Tampa, FL: Food truck dream finally up and running

SEAN BOWES Dave Cruz and Kimberly Bailey pose with their food truck, The Chicken Trap. It took the couple eight months to get the business operational.

By Sean Bowes  |  TBO.com

SEAN BOWES The Chicken Trap has appeared at various events around Tampa Bay.  From big parties to motorcycle shows and food  truck rallies, the couple has been bringing  their food truck all around Pinellas and  Hillsborough County.
SEAN BOWES – The Chicken Trap has appeared at various events around
Tampa Bay. From big parties to motorcycle shows and food truck rallies, the
couple has been bringing their food truck all around Pinellas and Hillsborough
County.

Owning your own business is something that most people talk about, but few have the guts to try.

For some, the thrill of starting a business is one of the most exciting things they have ever done.

For others, the fear of failing and “losing it all” is a risk they aren’t willing to take.

For Dave Cruz, 28, and his girlfriend, Kimberly Bailey, 25, it was all about taking the chance to be their own bosses.

A chef by trade, Cruz knows his way around a kitchen. Raised in a Puerto Rican household, food was a major part of growing up, so it was only natural that he made his living cooking.

For the last two years, Cruz has worked as executive chef at The Bricks in Ybor, before leaving to lend a hand at Rooster & the Till. He says the work was satisfying at both restaurants, but he needed to see what it was like to run his own business. Bailey was ready for something different, too.

Cruz says he loved the idea of opening a barbecue restaurant, but he and Bailey decided to set their sights a little lower and eventually settled on a food truck for starters. After all, how hard could it be?

SEAN BOWES  Dave Cruz and Kimberly Bailey pose with  their food truck, The Chicken Trap. It took the couple  eight months to get the business  operational.
SEAN BOWES 
Dave Cruz and Kimberly Bailey pose with their food truck, The Chicken Trap.
It took the couple eight months to get the business operational.

Since 2008, around the same time as the recession, food trucks steadily grew in popularity in the United States.

The trucks range in themes from Hawaiian to vegan, but the premise is the same: a restaurant on wheels that offers a quick bite to go. The mobile snack shacks became a hit when the public noticed that you don’t need to visit a 5-star restaurant to get a tasty meal.

Plus, for business owners, it means keeping operational costs at a minimum.

However, there is a lot of red tape, hidden fees and surprises in store when starting a food truck business.

For Cruz and Bailey, it was an eight-month battle to get their business, The Chicken Trap, a fully functional, permitted and inspected food truck on the road. They had originally budgeted for about $10,000; today they figured they have spent closer to $50,000.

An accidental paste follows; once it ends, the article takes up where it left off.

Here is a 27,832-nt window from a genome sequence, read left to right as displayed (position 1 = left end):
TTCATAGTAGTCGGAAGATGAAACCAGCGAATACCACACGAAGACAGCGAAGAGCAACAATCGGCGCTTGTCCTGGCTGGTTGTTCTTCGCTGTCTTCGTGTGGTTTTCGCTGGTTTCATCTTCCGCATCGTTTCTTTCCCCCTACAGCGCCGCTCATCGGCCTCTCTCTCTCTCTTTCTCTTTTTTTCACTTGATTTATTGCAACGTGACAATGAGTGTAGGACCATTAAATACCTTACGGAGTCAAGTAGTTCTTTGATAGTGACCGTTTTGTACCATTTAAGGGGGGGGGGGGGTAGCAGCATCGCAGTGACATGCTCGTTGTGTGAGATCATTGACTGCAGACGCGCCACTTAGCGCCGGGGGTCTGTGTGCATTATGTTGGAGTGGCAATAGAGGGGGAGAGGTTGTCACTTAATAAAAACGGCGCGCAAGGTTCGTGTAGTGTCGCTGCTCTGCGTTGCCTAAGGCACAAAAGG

“We had no idea it was going to take this long,” says Cruz.

“But I guess if it was easy, everyone would do it … we couldn’t have done it without the support and help from our family and friends.”

When they first got started, they planned to use a customized $700 barbecue smoker they bought off Craigslist and trailer it to events, but they ran into problems when they went to the city for licensing and permits.

Cruz admits it would have been easy to set up his mobile shop without proper permits, but there was no telling how long that could last.

Eventually, it made more sense to purchase a customized 1985 Chevy box truck and convert it into a food truck the right way.

More than just chicken: The menu for  The Chicken Trap varies with each event. Tacos, sandwiches  and shish kabobs are standard items.,  SEAN BOWES
More than just chicken: The menu for The Chicken Trap varies with each event.
Tacos, sandwiches and shish kabobs are standard items., SEAN BOWES

On The Chicken Trap’s menu is, of course, chicken, but Cruz does his best to be creative with the choices.

He serves up boneless chicken wings that are stuffed with tasty goodness like broccoli, cheddar and bacon and spinach with mozzarella. The truck also dishes out soft tacos, shish kabobs and empanadas.

“I leave all the cooking up to him,” says Bailey. “I’m trying to handle everything behind the scenes.”

Most of their eggs and meat comes from Alafia River Heritage Farms and their produce comes from local farmers markets. The key is to keep it fresh. But cooking, Cruz says, is the easy part.

It was the zoning, permitting, insurance and licensing that made his head spin.

Electrical work, plumbing and generators were issues, too.

But, now everything is up and running.

“We want to have the truck somewhere different every day of the week,” says Cruz.

The Chicken Trap has appeared at various events around Tampa Bay.

From big parties to motorcycle shows and food truck rallies, the couple has been bringing their food truck all around Pinellas and Hillsborough counties.

The next stop for the Chicken Trap will be at Brews and Bites at the downtown Tampa Convention Center on Friday from 6-11 p.m.

http://www.tbo.com/dining/food-truck-dream-finally-up-and-running-20160210/